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A Good Word for Placebos

Although several authors have recently explored the concept of the placebo,1-3 there is scant evidence that dentists generally or orthodontists specifically have given much heed to the topic, apart from its association with pain, the effect of hypnosis on patient anxiety and discomfort, and the phenomenon of sham occlusal equilibration. In light of the placebo's proven ability to favorably affect treatment outcomes, this neglect may be a serious mistake.

There is not much doubt that the healing arts have become considerably more scientific and reliable over the past 100 years; they have at least moved away from the enemas, leeches, and thermal insults that were once considered vital parts of the medical armamentarium. Nevertheless, doctors and their patients continue to ascribe healing powers to therapies that have no intrinsic value for the treated condition. Consider, for example, the widespread, medically pointless, and expensive use of antibiotics for patients with colds and flus caused by viruses.

Some studies, including one by the U.S. Office of Technology Assessment, have suggested that only 20% of modern medical remedies have been proven effective scientifically. The rest have not been fully tested through empirical trials. This is not to say that these therapies offer no benefits; most of them do, but Walter Brown, a psychiatrist at Brown University School of Medicine, suggests that many of the benefits may result from the placebo effect. In the course of his studies over the past two decades, Dr. Brown has found that the placebo effect is a powerful part of healing, and that doctors should consciously try to harness it.

The Latin word placebo literally means, "I shall please", and in the 12th century was the first word of the vespers for the dead. By the 1300s, the word had developed a connotation of insincerity, because of professional mourners who were paid to sing placebos for people they didn't know. This pejorative meaning carried over into the medical lexicon, so that the placebo becameknown as a medicine given to please patients rather than to benefit them. Even today, placebos are derided as inactive, nonspecific, and pharmaceutically inert.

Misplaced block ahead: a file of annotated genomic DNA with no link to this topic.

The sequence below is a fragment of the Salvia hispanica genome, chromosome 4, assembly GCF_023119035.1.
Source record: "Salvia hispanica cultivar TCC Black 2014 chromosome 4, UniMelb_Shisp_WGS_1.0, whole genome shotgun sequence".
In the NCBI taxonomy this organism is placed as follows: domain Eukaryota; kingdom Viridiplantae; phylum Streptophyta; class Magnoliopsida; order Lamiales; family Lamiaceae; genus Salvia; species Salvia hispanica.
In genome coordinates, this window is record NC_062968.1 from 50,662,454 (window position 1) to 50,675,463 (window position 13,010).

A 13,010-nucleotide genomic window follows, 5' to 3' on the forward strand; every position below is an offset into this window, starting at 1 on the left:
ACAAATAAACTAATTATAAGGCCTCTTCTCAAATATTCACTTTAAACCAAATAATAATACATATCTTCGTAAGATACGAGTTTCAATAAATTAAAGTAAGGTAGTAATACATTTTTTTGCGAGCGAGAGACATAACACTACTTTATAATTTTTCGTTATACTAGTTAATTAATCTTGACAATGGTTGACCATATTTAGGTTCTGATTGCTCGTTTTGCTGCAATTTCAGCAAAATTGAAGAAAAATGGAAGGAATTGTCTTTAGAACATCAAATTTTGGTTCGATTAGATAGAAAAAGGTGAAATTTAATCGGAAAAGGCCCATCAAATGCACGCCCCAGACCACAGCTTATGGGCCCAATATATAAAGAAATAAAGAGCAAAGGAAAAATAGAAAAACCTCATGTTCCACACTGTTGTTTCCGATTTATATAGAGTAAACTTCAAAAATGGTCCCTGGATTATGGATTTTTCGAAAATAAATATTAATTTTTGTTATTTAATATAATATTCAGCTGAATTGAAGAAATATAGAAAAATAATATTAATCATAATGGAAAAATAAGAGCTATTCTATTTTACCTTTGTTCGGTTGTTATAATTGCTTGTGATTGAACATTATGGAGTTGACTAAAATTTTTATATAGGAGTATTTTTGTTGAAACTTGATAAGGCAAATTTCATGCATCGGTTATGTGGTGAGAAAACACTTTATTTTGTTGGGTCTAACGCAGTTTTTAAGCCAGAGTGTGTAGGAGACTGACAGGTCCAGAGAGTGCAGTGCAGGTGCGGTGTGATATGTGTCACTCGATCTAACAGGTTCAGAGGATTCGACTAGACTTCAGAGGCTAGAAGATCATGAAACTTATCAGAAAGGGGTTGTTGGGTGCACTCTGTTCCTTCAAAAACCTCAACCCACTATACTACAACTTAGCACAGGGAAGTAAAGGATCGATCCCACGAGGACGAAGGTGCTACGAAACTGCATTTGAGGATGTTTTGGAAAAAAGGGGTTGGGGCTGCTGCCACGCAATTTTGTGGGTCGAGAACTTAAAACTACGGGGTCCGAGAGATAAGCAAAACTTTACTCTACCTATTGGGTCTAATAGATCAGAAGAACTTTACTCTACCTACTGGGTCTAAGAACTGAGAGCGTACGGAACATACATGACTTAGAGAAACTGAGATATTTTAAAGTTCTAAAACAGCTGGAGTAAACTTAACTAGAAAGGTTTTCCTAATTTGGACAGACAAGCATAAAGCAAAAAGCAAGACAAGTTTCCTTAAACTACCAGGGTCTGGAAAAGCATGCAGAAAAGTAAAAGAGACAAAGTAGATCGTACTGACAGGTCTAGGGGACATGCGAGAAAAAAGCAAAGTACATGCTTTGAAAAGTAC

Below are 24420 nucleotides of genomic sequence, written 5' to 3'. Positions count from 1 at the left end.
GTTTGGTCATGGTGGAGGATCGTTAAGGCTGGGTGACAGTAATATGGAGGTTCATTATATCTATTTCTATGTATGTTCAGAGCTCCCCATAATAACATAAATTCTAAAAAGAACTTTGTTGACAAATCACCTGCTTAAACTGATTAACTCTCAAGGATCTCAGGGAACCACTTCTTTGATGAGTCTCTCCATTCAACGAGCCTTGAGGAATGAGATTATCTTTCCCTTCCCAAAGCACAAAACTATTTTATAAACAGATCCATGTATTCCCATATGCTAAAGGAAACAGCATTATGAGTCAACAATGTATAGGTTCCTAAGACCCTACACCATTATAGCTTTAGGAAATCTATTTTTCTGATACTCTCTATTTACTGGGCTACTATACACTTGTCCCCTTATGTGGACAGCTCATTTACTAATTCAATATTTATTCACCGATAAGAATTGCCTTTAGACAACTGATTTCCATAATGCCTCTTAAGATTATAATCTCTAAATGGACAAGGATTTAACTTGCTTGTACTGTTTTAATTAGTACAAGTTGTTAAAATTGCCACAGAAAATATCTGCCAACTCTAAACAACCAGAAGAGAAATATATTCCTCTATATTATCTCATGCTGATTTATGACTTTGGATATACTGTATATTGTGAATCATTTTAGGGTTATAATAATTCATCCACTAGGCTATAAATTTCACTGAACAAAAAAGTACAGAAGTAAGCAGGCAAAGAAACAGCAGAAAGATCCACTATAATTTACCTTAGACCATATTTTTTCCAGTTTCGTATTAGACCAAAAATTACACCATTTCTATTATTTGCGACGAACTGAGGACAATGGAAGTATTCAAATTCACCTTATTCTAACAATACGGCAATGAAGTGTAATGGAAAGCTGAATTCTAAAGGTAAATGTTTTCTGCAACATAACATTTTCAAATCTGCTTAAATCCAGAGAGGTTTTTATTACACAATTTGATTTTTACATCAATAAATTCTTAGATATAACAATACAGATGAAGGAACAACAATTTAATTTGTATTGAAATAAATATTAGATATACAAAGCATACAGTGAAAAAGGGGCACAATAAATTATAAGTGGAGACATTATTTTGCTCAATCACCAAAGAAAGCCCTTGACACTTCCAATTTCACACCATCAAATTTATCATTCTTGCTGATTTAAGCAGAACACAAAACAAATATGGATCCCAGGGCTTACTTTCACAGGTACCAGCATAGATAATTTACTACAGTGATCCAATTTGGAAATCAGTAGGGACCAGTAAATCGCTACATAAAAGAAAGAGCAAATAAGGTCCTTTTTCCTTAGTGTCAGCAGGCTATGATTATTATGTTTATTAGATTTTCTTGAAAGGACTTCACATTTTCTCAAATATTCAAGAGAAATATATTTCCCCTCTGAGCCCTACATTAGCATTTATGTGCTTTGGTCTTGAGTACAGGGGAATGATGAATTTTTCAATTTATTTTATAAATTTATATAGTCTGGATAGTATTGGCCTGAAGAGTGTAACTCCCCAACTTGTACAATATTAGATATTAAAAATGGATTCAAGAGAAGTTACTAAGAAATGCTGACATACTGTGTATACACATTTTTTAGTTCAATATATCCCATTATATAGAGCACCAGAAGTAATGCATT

This description is clearly inaccurate, however, since placebos do elicit beneficial responses, are no less specific than many valid and accepted therapies, and are not totally inert. A patient who receives a placebo in a double-blind clinical study, just like a patient who receives the "real" medication, gets a thorough medical evaluation, an opportunity to discuss the condition with professionals, and a diagnosis and treatment plan. The placebo patient can also take advantage of the enthusiasm and optimism of the therapists and their staffs. The healing environment can be a powerful antidote to illness, and the simple decision to seek treatment gives the patient a sense of control.

The symbols and rituals of healing--the doctor's office, the hospital or clinic, the examination instruments, the white uniforms--are icons of competence and reliability. An explanation of the illness and a prognosis, even when unfavorable, can reduce fear of the unknown, reassure patients about future care, and relieve uncertainty and anxiety. The patient's expectation of improvement is also important in the placebo transaction: researchers have consistently found that patients who think they will improve are more likely to do so.

Back in the 1950s, Henry K. Beecher of Harvard University noted that placebos gave relief to 30-40% of patients with a wide range of ailments, including pain, high blood pressure, angina, asthma, and cough. In some types of cases, he found even higher success rates. Dr. Brown has noted that placebos seem to be more effective against conditions in which stress is a factor. Under stress, the immune system becomes less effective and more susceptible to disease. Dr. Brown feels that if doctors can free themselves to see placebos--like many conventional remedies--as broadly effective therapies whose actions are incompletely understood and that tend to be more effective against some conditions than others, they should be able to offer placebos honestly and plausibly.

In areas of dentistry where stress plays a definite role, such as dental phobias, TMD, periodontal disease, bruxism, and treatment compliance, clinicians have a fertile field for research about a mechanism they are now largely ignorant of, as well as the opportunity to develop some safe, effective, and inexpensive alternatives to conventional therapies. It would greatly benefit orthodontists and their patients if a clear understanding existed about the what, where, when, why, and how of placebos' actions, so that this knowledge could be universally appreciated and applied.


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